Apprentice winner among speakers lauding print at EPIC event
Thursday, July 4, 2019
A raft of speakers from across the marketing and adjacent industries came together at the Everything's Possible in Integrated Communications (EPIC) 2019 event to hail the unique opportunities offered by print as part of an integrated marketing mix.
Organised by the Independent Print Industries Association (IPIA), the annual event for marketing professionals, which was previously known as Everything’s Possible in Print (EPIP), attracted around 300 delegates and 20 exhibitors to London’s Congress Centre yesterday (3 July).
The event was hosted by journalist and broadcaster Juliet Morris, who opened proceedings with a plea for businesses to not dwell on negatives in times of uncertainty, but to instead “look for new opportunities and new ways of doing things”.
“I believe that [we are all] as well placed as any politician to guess what may or may not happen on 31 October. On that basis then, we need to turn ‘the B word’ into a different interpretation because there isn’t somebody guiding us and therefore it needs to be B for brave and B for bold,” she said.
Karen Fraser, head of strategy at Credos/Advertising Association, was the first keynote speaker, and took delegates through the latest Credos report that examines why public trust in UK advertising has been eroded, and how this can be addressed.
Peter Docker, co-author of Find Your Why, followed with a passionate pitch about how purpose lies behind every business that inspires trust and loyalty and that people don’t buy what you do, but they buy why you do it.
Mark Wright, founder of ClimbOnline and winner of BBC’s The Apprentice in 2014, opened the afternoon’s sessions with an enthusiastic telling of his rags-to-riches story before taking questions about print and marketing from the audience and Morris.
He implored printers to talk more to marketers about what print can do for them, rather than speaking about it in technical terms.
“Stop trying to talk about the features because we don’t understand it or don’t care. Talk about why I should have it and what it’s going to solve for me and watch your sales go up,” he said.
“Print is so important in your business and we do as much print advertising as online and any other advertising that I do. I don’t look at the ROI on flyers or putting an ad in a magazine, I look at marketing spend as one whole and then the ROI on the company.
“Because if you break the ROI down it would never make sense and no business would be marketing. You need to look at a longer cycle going across more channels and watch how successful you become.”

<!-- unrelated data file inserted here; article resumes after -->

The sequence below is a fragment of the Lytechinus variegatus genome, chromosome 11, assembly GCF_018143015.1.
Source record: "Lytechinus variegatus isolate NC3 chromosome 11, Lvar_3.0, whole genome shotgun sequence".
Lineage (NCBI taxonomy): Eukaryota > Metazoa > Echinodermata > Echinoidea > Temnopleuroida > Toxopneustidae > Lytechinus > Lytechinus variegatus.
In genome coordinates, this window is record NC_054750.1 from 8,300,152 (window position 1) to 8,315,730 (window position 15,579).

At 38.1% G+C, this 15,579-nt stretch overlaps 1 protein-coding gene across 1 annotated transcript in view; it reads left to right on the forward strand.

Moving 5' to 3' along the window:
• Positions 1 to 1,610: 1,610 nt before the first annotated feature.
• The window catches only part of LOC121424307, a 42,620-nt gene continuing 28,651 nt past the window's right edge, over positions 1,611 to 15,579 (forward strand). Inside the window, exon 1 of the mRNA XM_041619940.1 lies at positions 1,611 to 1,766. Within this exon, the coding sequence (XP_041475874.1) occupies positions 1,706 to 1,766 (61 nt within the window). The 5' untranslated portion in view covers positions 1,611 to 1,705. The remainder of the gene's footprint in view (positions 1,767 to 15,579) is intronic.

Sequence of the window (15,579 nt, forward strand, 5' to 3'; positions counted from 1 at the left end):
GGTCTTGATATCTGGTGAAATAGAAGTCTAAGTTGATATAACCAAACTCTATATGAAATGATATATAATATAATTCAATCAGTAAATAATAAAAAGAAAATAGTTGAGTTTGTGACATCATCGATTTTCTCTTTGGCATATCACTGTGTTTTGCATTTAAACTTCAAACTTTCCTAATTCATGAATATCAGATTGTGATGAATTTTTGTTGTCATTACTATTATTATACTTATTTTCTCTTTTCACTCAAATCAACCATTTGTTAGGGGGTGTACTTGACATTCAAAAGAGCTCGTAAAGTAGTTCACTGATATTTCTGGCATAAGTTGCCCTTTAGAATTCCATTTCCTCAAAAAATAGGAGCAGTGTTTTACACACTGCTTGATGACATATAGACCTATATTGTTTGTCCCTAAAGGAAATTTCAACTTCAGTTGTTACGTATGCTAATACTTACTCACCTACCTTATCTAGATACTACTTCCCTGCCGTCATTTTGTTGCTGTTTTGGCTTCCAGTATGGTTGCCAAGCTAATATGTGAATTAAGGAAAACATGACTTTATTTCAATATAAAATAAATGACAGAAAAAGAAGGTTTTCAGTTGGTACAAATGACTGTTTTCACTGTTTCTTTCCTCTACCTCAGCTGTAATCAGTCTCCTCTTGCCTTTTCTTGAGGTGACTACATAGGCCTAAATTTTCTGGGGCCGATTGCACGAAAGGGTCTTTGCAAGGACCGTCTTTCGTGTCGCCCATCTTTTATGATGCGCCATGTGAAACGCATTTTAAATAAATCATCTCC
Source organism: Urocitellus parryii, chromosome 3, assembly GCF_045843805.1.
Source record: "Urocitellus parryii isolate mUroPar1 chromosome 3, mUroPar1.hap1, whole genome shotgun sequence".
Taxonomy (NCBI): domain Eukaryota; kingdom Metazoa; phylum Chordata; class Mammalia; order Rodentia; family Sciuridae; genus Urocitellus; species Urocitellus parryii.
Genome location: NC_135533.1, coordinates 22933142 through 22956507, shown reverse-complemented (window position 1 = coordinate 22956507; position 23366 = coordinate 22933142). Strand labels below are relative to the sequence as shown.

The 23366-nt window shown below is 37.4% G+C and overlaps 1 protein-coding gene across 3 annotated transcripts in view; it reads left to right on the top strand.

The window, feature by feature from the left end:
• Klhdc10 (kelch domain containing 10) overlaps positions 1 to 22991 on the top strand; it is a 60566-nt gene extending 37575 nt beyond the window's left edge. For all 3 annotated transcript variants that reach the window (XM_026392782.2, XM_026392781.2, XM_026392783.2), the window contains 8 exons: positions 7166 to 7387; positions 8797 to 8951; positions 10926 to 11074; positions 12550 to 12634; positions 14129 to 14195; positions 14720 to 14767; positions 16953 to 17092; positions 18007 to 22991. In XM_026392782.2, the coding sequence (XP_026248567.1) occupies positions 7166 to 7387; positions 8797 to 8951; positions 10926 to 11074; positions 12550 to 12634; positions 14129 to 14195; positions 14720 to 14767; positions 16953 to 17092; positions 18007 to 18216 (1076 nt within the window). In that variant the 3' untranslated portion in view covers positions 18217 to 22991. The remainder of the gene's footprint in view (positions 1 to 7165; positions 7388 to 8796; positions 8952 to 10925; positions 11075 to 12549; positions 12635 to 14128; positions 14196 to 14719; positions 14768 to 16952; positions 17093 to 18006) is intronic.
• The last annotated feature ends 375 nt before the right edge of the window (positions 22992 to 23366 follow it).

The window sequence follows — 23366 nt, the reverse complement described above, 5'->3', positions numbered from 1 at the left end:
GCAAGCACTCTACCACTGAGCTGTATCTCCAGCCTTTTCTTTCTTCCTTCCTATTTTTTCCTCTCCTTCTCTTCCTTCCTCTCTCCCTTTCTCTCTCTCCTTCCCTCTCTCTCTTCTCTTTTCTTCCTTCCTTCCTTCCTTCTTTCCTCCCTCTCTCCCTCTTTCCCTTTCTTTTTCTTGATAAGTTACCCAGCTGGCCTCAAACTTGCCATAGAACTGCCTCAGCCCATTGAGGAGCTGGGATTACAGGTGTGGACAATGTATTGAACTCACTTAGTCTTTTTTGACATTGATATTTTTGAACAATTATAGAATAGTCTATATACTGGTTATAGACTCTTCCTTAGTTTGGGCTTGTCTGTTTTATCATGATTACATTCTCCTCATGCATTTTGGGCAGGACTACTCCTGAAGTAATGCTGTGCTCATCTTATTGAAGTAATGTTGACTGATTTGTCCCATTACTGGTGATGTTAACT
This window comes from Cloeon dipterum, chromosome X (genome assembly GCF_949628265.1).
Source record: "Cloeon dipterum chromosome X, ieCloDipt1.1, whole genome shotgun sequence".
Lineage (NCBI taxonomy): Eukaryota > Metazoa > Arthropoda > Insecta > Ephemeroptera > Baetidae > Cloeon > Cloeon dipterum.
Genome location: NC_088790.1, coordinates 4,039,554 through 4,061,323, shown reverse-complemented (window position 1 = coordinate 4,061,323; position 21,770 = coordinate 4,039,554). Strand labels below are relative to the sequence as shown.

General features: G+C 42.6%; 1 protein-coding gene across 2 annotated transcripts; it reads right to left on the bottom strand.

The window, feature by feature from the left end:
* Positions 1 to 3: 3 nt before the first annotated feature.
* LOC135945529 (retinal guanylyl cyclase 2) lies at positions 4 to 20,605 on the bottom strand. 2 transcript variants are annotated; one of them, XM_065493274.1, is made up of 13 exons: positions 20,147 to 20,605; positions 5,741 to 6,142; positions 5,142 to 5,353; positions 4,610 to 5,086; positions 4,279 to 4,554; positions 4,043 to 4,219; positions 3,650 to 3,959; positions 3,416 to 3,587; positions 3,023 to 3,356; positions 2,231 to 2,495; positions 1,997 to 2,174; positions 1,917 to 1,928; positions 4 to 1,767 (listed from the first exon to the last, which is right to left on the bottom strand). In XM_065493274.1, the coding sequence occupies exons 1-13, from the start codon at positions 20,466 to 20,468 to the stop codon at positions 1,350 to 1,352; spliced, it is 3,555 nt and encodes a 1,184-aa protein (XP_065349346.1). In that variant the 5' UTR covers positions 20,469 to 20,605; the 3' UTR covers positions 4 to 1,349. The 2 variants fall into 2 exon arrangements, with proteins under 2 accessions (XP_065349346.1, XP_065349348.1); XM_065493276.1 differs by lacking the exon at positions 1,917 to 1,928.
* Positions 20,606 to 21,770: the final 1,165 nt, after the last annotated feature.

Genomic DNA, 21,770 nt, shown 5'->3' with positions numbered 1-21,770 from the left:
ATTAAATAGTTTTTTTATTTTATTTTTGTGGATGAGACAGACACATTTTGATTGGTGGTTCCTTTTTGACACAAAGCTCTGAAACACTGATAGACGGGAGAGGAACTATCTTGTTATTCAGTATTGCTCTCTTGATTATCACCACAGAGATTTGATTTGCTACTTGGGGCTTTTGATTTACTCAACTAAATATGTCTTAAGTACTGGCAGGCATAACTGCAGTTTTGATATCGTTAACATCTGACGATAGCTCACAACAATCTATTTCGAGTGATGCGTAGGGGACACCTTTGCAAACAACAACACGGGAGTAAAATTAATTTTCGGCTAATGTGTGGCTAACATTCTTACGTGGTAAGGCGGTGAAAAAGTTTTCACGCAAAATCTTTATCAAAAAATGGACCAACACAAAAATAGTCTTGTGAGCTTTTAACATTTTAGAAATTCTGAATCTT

He added: “As long as one person that didn’t know about your business sees your business from a marketing campaign, that’s now successful. You don’t know when they might buy your product down the line.
“People switch things off too soon. Cancelling a whole campaign because a first drop didn’t work is craziness to me. Marketing is an attempt over a good six to eight months of saturating the same area with the same message consistently before you know the results.”
Other speakers included REaD Group customer engagement director Scott Logie, Hashtag Ad founder Rupa Shah, Whistl managing director Mark Davies and BPMA chief executive Jon Birrrell.
Speaking after the event, the IPIA said it had already received some great feedback from delegates.
Chief executive Marian Stefani called EPIC “an important and very different type of event that shows marketers what print can do” while chairman Mike Roberts added that it “demonstrated that within our industry there are impressive levels of skill, talent, knowledge and insight, all of which is available to brand owners and marketers”.
He also highlighted the use of a wide array of printed collateral around the Congress Centre to support the event’s cause, including large-format banners, posters and textiles as well various leaflets, magazines, personalised letters and promotional items.
Exhibitors also praised the event. Fujifilm product manager for digital printing and press systems Mark Stephenson said. “The value of events like this is to learn how the industry works and what we’re missing, and to stop living in a box. Unless you can take everything in like a sponge then you will just end up pushing the same buttons and getting the same results.”
Business development executive Wallace Coxon added: “Events like this are very thought-provoking and help us to learn and achieve more by thinking in different and progressive ways.”